FDA Approves Magnesium Qualified Health Claims

Denis Storey
January 24, 2022

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In a rare – but welcome – regulatory shift, the U.S. Food and Drug Administration (FDA) announced on Jan. 10 that it won’t object “to the use of certain qualified health claims regarding the consumption of magnesium and a reduced risk of high blood pressure (hypertension), provided that the claims are appropriately worded to avoid misleading consumers.”

The agency revealed its decision in response to a petition from The Center for Magnesium Education and Research, which asked regulators to sign off on a health claim about the relationship between the magnesium intake and a lowered risk of high blood pressure.

The FDA’s letter added that:

  • “Inconsistent and inconclusive scientific evidence suggests that diets with adequate magnesium may reduce the risk of high blood pressure (hypertension), a condition associated with many factors.”
  • “Consuming diets with adequate magnesium may reduce the risk of high blood pressure (hypertension). However, the FDA has concluded that the evidence is inconsistent and inconclusive.”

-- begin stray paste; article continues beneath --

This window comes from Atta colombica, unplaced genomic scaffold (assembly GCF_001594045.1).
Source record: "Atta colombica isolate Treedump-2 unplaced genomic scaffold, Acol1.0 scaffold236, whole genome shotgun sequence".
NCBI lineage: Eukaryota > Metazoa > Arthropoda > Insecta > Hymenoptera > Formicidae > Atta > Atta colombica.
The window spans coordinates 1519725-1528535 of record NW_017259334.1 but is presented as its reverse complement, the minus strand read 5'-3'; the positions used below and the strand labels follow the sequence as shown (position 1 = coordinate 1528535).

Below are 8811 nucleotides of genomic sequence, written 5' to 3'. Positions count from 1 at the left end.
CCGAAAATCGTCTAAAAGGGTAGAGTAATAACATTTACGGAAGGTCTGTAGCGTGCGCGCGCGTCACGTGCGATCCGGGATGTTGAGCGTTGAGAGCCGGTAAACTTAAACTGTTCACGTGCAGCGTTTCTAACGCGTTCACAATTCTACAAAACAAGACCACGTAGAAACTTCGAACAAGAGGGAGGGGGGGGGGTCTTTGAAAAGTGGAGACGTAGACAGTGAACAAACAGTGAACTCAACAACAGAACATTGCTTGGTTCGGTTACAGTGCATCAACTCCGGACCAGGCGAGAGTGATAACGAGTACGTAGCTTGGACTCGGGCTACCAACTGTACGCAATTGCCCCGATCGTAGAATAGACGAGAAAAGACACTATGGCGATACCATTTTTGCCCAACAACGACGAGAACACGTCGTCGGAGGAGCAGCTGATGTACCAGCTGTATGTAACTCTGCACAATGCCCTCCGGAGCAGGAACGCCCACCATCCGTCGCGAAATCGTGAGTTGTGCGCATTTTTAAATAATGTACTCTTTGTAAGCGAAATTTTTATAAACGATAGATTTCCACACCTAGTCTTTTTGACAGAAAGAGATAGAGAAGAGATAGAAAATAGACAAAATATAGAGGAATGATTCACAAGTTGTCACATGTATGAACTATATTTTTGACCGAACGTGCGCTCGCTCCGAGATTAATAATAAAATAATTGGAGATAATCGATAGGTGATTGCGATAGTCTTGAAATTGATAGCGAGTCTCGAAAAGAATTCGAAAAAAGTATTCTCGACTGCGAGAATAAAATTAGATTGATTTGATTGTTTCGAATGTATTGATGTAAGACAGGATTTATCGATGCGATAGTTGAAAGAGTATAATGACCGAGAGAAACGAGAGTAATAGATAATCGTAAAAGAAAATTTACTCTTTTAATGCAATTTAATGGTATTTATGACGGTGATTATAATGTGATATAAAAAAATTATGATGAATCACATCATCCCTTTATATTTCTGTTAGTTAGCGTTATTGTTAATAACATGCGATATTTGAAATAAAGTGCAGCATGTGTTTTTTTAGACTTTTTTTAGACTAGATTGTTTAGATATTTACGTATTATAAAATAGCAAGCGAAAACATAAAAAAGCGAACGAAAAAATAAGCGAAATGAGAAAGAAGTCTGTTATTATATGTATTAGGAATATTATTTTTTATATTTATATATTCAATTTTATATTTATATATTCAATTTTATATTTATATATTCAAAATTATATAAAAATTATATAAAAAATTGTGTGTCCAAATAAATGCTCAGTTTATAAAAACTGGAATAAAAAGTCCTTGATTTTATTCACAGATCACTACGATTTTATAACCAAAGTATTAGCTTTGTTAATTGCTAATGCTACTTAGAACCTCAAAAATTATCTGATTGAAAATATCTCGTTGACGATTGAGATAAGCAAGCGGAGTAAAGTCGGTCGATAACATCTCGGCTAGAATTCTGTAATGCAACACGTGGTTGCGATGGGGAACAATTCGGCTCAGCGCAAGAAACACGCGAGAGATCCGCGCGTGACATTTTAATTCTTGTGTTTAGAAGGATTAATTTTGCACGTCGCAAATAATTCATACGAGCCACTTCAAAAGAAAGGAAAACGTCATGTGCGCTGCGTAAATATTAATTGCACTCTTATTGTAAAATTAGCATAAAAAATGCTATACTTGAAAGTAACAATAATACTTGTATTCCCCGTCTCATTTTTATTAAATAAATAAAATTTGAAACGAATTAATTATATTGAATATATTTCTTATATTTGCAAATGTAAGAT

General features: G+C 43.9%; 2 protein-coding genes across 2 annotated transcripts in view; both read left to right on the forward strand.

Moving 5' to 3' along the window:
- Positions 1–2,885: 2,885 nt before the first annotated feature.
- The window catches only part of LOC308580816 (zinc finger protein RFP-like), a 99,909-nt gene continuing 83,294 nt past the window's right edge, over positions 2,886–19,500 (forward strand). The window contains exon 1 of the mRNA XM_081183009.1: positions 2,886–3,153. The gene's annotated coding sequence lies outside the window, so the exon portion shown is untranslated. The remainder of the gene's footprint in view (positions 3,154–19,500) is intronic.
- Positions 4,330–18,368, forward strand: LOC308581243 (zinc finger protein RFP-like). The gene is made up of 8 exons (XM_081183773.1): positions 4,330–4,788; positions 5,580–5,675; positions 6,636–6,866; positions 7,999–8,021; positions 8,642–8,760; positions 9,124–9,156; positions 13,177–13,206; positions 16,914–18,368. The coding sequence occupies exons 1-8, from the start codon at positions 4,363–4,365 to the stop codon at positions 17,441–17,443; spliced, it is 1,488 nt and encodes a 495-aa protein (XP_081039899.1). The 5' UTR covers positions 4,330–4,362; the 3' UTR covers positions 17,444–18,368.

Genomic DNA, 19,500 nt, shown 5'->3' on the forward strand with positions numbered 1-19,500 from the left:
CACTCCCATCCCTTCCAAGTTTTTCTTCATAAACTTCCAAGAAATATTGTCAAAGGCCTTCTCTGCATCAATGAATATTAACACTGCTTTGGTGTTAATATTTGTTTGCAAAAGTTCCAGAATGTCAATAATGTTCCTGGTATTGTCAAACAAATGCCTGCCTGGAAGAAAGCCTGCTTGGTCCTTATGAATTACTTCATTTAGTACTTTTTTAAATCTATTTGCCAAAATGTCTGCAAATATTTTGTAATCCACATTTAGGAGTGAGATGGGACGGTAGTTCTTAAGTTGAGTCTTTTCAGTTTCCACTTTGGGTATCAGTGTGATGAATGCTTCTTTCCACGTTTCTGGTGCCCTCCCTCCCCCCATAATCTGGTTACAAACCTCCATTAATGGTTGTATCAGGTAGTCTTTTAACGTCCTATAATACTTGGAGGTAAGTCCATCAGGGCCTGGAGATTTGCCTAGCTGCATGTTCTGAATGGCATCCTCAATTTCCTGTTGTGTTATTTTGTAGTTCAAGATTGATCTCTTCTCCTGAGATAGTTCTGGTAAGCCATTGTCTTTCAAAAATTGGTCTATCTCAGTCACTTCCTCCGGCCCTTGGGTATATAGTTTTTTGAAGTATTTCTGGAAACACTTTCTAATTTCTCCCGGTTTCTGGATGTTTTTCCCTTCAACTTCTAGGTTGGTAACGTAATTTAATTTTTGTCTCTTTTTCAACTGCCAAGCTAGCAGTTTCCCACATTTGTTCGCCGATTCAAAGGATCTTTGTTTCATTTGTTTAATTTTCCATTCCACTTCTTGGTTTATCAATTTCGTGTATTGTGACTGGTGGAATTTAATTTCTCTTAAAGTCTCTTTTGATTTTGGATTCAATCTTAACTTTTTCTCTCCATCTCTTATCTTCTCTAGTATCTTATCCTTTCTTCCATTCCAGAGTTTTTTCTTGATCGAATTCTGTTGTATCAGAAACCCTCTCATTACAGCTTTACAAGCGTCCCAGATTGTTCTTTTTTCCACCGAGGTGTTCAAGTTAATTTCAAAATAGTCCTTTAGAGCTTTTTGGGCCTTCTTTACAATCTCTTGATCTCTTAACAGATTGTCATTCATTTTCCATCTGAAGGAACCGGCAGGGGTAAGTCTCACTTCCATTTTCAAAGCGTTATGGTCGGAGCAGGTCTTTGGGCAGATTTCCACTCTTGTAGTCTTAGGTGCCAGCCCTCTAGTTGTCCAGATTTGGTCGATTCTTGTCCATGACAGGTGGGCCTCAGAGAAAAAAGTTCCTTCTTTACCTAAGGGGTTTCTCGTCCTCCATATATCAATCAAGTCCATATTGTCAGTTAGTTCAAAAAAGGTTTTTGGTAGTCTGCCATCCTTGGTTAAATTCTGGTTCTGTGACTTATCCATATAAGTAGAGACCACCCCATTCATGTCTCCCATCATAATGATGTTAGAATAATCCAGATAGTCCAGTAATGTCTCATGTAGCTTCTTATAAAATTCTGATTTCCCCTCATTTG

• “Some scientific evidence suggests that diets with adequate magnesium may reduce the risk of high blood pressure (hypertension), a condition associated with many factors. The FDA has concluded that the scientific evidence supporting this claim is inconsistent and not conclusive.”

It’s worth noting that because of the agency’s concerns about consumer safety, the FDA added a caveat that a supplement couldn’t contain more than 350 mg of magnesium to make the permitted qualified health claim.

Research suggests that as many as three out of four American consumers don’t include the daily recommended amount of magnesium. Studies suggest magnesium helps promote better sleep quality, eases anxiety, and helps with migraines.

“We’re pleased the FDA recognizes the role of magnesium in reducing the risk of hypertension in addition to this essential nutrient’s many other functions in the body,” Dr. Andrea Wong, CRN’s senior vice president of scientific and regulatory affairs, said in release praising the change. “CRN’s contribution to the petition is an example of our continued commitment to scientific research to advance regulatory and nutrition policy change.”